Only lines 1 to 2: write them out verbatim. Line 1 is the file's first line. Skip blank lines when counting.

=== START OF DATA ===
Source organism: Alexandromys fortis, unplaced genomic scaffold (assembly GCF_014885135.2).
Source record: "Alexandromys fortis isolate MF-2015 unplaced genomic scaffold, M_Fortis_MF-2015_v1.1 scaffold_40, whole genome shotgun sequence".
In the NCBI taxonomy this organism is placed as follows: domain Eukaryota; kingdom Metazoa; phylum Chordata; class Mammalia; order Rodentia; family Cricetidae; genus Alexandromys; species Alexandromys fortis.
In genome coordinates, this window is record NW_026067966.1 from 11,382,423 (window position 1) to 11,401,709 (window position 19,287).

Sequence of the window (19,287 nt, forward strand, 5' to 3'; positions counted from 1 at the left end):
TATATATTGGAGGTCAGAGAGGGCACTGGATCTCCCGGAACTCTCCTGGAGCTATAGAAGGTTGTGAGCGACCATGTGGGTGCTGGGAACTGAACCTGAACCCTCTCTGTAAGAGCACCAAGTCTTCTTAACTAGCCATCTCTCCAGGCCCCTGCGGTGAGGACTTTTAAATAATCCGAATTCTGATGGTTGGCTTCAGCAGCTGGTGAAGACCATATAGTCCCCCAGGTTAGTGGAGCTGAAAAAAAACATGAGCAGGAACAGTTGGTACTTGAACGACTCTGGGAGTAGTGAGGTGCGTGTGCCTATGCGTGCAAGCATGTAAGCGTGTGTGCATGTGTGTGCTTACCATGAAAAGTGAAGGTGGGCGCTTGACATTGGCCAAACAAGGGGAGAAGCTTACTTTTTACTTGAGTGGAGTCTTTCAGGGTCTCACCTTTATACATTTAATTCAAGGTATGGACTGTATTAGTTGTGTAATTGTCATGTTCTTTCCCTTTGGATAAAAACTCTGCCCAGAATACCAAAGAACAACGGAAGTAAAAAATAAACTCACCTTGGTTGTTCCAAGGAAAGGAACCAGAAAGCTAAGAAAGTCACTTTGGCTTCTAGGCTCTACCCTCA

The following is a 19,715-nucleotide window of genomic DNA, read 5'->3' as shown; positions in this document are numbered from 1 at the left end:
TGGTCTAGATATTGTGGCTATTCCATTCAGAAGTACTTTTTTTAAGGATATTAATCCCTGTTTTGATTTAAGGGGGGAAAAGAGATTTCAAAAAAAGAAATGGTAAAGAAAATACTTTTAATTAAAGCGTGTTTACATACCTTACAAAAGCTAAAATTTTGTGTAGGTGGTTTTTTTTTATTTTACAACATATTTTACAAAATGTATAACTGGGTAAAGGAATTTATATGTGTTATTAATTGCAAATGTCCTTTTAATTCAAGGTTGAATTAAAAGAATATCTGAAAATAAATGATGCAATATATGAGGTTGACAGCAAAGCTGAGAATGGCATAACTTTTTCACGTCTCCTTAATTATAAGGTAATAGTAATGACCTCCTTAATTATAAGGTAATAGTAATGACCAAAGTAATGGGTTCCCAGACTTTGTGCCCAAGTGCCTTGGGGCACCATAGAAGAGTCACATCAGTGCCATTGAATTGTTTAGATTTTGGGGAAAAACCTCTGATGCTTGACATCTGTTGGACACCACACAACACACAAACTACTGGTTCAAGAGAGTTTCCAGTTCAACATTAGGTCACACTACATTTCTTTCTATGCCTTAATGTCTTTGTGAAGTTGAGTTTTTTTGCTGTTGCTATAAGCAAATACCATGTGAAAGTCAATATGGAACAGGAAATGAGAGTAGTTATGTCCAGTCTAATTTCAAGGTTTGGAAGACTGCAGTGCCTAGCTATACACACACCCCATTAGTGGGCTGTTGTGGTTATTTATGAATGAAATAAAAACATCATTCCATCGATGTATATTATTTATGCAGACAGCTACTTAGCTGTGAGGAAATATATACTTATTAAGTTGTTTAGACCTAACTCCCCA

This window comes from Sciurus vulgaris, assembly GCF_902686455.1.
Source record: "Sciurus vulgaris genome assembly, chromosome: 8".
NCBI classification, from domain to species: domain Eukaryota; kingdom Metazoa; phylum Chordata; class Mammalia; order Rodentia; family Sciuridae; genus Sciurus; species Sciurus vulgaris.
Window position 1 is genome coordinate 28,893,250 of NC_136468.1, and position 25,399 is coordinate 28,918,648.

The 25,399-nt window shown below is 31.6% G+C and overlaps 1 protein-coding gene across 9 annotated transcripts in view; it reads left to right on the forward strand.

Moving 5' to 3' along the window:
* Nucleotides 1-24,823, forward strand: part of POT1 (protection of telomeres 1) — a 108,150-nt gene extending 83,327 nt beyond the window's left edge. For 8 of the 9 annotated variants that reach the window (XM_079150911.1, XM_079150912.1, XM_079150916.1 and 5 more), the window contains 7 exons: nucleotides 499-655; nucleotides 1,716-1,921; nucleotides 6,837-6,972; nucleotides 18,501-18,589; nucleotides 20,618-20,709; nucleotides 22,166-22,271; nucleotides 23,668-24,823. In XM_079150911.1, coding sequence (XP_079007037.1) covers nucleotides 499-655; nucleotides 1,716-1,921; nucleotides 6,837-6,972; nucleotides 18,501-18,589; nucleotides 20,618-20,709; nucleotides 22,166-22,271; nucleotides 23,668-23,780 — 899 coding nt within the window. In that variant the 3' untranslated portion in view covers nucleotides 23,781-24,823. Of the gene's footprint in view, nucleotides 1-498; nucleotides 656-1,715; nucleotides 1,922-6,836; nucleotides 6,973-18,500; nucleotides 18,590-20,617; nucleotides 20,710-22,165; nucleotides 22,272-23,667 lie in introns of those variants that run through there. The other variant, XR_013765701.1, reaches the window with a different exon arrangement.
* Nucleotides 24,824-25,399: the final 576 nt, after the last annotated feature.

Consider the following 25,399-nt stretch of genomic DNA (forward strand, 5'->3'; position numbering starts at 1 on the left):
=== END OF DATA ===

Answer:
Source organism: Alexandromys fortis, unplaced genomic scaffold (assembly GCF_014885135.2).
Source record: "Alexandromys fortis isolate MF-2015 unplaced genomic scaffold, M_Fortis_MF-2015_v1.1 scaffold_40, whole genome shotgun sequence".